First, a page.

Complete the Harvard implicit association test. Get your panel members to complete it too. Being aware of your unconscious biases will help you and your panel members watch and adjust for it during the selection process.

Use these considerations to help you avoid unconscious bias in shortlisting:

  • shortlist applicants according to the requirements of the job. Do not allow personal bias, myths or stereotypes to influence your decision
  • make sure you are consistent with your decision-making and clearly document your reasons for making decisions to help you to provide feedback to applicants later
  • consider and make reasonable adjustments for inclusion and diversity, including cultural matters, to ensure applicants are assessed equally. A process does not need to be identical for every applicant. Rather, it must promote equity so that each applicant can take part in a way that is inclusive, flexible, unbiased, culturally safe, and accessible.
  • use blind shortlisting
  • track the number and ratio of diverse applicants through your shortlisting process. Identify any significant shifts and address any underlying causes. For example, if 50% of your applicants are female, but only 10% of the applicants you have shortlisted to interview are female, you should review and adjust your shortlisting.

See the Australian Human Rights Commission’s publication—A step-by-step guide to preventing discrimination in recruitment—for helpful information about how to recruit in different ways.

You must put the public interest first during your recruitment process by selecting the eligible person best suited to the position, in a fair and unbiased way.

A conflict of interest is when your private interests interfere, or appear to interfere, with the performance of official duties. Private interests include personal, professional or business interests, as well as the interests of individuals that you associate with, such as family, dependants and friends.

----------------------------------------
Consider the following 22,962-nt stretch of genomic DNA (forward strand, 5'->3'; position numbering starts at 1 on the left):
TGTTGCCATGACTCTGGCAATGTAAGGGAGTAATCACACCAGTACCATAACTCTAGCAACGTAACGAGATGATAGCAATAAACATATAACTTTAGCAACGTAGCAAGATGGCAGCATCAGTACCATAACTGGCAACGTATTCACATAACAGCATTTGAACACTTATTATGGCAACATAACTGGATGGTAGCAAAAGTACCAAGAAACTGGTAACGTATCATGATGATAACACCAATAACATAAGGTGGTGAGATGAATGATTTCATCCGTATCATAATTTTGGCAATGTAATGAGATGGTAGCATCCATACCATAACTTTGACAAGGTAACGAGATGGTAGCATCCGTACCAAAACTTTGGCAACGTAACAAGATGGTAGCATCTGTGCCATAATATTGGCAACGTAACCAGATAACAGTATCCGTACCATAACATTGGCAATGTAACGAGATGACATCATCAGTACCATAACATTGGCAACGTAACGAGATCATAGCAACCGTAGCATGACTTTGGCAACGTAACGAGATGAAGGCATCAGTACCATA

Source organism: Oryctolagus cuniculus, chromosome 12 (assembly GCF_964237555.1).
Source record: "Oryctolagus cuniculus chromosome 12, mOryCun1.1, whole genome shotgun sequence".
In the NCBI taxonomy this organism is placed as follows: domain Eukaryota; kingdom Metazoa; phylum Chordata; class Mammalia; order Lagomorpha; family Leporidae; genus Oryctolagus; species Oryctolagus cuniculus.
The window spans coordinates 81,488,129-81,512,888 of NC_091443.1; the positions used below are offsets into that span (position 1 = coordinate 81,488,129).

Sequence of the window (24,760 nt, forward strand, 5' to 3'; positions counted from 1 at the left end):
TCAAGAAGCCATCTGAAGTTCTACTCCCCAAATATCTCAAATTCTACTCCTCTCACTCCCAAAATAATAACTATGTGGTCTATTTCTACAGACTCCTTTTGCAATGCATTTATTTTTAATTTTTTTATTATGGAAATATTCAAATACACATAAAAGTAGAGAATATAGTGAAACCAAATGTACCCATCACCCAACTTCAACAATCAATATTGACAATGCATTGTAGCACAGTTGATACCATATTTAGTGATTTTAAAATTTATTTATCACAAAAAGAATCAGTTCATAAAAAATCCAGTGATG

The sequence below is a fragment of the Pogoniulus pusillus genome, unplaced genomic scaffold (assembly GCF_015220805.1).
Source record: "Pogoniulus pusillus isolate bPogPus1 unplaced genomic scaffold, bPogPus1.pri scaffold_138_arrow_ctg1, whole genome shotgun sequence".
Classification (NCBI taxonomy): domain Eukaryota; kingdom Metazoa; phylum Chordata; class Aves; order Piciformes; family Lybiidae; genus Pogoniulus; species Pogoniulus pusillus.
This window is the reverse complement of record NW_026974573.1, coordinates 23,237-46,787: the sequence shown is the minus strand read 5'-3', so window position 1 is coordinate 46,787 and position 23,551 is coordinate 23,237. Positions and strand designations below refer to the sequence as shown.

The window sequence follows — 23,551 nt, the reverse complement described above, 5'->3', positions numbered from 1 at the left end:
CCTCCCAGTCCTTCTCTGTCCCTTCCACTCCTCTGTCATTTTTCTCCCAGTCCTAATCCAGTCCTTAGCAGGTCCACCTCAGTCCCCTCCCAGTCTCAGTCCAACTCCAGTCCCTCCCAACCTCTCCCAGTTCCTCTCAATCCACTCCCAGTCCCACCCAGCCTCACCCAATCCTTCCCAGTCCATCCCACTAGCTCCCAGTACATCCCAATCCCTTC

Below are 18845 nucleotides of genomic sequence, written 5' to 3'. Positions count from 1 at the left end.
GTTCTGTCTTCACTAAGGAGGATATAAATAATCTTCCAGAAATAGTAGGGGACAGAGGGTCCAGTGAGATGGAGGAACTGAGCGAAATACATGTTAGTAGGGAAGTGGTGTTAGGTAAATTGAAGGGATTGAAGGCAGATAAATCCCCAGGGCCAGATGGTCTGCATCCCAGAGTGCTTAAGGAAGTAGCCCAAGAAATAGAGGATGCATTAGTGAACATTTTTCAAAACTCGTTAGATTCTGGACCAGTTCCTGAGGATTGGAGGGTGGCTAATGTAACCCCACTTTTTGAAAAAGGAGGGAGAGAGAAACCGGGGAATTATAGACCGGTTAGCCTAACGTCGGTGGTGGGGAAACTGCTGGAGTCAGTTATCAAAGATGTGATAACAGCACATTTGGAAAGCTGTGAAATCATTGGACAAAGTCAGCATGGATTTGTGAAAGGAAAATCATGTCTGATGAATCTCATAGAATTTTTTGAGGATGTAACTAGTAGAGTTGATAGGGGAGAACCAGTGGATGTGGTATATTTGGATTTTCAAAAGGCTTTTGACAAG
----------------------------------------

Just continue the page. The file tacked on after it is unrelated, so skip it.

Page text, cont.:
Use the Identify conflicts of interest in recruitment and selection tool to determine if any actual, perceived or potential conflicts of interest exist for you or your panel members.

Complete the Mandatory conflict of interest in recruitment and selection declaration form (PDF, 1.3 MB) to declare any actual, perceived or potential conflicts of interest, or confirm that no conflict of interest exists.

If a conflict of interest exists, assess the conflict, and determine if you can appropriately manage it during the recruitment process. If you cannot, the panel member will have to remove themselves.

If you manage a conflict of interest during the recruitment process, your delegate will need to confirm with a senior delegate that the conflict is resolved in the public interest before they approve your appointment.

Prior knowledge of an applicant

If you have prior knowledge of an applicant, you must disclose the relationship and declare if it is a professional relationship, personal relationship, or both.

You must discuss all panel members’ prior knowledge of applicants during the merit assessment, ensuring you remain objective throughout the process.

If prior knowledge of a applicants will stop you from shortlisting them or appointing them to the role, you should advise them and give them an opportunity to respond.

You must provide details of prior knowledge and conflict of interest decisions in the selection report.